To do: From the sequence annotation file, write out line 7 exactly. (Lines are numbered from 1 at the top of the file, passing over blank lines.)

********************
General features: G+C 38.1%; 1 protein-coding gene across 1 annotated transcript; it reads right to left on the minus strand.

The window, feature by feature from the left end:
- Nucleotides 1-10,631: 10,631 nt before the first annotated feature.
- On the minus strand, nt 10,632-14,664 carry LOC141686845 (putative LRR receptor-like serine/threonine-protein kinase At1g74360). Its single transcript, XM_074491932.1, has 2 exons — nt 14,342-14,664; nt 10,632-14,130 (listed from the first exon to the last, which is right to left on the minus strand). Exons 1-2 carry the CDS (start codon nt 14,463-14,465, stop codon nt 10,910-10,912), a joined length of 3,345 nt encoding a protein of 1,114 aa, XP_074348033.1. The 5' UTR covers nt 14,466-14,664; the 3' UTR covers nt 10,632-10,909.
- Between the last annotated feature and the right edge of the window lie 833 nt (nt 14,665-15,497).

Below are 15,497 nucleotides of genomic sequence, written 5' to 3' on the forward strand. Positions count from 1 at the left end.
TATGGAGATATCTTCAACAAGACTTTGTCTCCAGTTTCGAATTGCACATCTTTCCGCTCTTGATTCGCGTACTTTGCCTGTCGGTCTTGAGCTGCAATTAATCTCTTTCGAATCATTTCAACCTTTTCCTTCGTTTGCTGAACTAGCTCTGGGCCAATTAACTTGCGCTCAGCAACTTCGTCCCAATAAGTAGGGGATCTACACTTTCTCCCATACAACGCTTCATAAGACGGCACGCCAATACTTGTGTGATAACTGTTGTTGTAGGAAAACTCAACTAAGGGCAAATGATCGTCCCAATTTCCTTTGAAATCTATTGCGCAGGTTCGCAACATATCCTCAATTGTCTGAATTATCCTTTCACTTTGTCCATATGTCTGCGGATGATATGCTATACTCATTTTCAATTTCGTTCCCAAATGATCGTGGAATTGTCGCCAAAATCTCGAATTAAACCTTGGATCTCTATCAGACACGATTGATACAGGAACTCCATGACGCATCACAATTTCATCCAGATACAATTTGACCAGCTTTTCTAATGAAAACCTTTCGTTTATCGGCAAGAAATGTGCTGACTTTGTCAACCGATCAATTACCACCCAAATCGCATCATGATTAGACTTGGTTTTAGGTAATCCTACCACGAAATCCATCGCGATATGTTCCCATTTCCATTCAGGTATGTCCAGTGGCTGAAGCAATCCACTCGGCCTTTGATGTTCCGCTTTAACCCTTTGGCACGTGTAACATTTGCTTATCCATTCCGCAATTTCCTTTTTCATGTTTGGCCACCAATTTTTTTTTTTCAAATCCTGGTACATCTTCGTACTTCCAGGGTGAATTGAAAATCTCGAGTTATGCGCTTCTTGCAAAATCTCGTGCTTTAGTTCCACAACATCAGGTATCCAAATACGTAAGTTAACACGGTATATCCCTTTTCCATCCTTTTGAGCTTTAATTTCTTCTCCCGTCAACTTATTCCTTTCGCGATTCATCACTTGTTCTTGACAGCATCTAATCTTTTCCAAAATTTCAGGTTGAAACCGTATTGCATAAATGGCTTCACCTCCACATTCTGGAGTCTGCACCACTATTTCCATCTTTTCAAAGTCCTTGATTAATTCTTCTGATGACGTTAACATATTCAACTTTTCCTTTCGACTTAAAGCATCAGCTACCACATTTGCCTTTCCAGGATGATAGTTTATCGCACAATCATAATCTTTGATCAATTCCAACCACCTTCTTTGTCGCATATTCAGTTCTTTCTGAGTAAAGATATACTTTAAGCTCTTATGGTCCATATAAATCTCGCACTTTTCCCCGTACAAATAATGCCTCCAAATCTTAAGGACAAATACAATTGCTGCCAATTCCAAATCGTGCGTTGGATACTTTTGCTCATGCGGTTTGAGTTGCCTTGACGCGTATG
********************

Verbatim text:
TATGGAGATATCTTCAACAAGACTTTGTCTCCAGTTTCGAATTGCACATCTTTCCGCTCTTGATTCGCGTACTTTGCCTGTCGGTCTTGAGCTGCAATTAATCTCTTTCGAATCATTTCAACCTTTTCCTTCGTTTGCTGAACTAGCTCTGGGCCAATTAACTTGCGCTCAGCAACTTCGTCCCAATAAGTAGGGGATCTACACTTTCTCCCATACAACGCTTCATAAGACGGCACGCCAATACTTGTGTGATAACTGTTGTTGTAGGAAAACTCAACTAAGGGCAAATGATCGTCCCAATTTCCTTTGAAATCTATTGCGCAGGTTCGCAACATATCCTCAATTGTCTGAATTATCCTTTCACTTTGTCCATATGTCTGCGGATGATATGCTATACTCATTTTCAATTTCGTTCCCAAATGATCGTGGAATTGTCGCCAAAATCTCGAATTAAACCTTGGATCTCTATCAGACACGATTGATACAGGAACTCCATGACGCATCACAATTTCATCCAGATACAATTTGACCAGCTTTTCTAATGAAAACCTTTCGTTTATCGGCAAGAAATGTGCTGACTTTGTCAACCGATCAATTACCACCCAAATCGCATCATGATTAGACTTGGTTTTAGGTAATCCTACCACGAAATCCATCGCGATATGTTCCCATTTCCATTCAGGTATGTCCAGTGGCTGAAGCAATCCACTCGGCCTTTGATGTTCCGCTTTAACCCTTTGGCACGTGTAACATTTGCTTATCCATTCCGCAATTTCCTTTTTCATGTTTGGCCACCAATTTTTTTTTTTCAAATCCTGGTACATCTTCGTACTTCCAGGGTGAATTGAAAATCTCGAGTTATGCGCTTCTTGCAAAATCTCGTGCTTTAGTTCCACAACATCAGGTATCCAAATACGTAAGTTAACACGGTATATCCCTTTTCCATCCTTTTGAGCTTTAATTTCTTCTCCCGTCAACTTATTCCTTTCGCGATTCATCACTTGTTCTTGACAGCATCTAATCTTTTCCAAAATTTCAGGTTGAAACCGTATTGCATAAATGGCTTCACCTCCACATTCTGGAGTCTGCACCACTATTTCCATCTTTTCAAAGTCCTTGATTAATTCTTCTGATGACGTTAACATATTCAACTTTTCCTTTCGACTTAAAGCATCAGCTACCACATTTGCCTTTCCAGGATGATAGTTTATCGCACAATCATAATCTTTGATCAATTCCAACCACCTTCTTTGTCGCATATTCAGTTCTTTCTGAGTAAAGATATACTTTAAGCTCTTATGGTCCATATAAATCTCGCACTTTTCCCCGTACAAATAATGCCTCCAAATCTTAAGGACAAATACAATTGCTGCCAATTCCAAATCGTGCGTTGGATACTTTTGCTCATGCGGTTTGAGTTGCCTTGACGCGTATG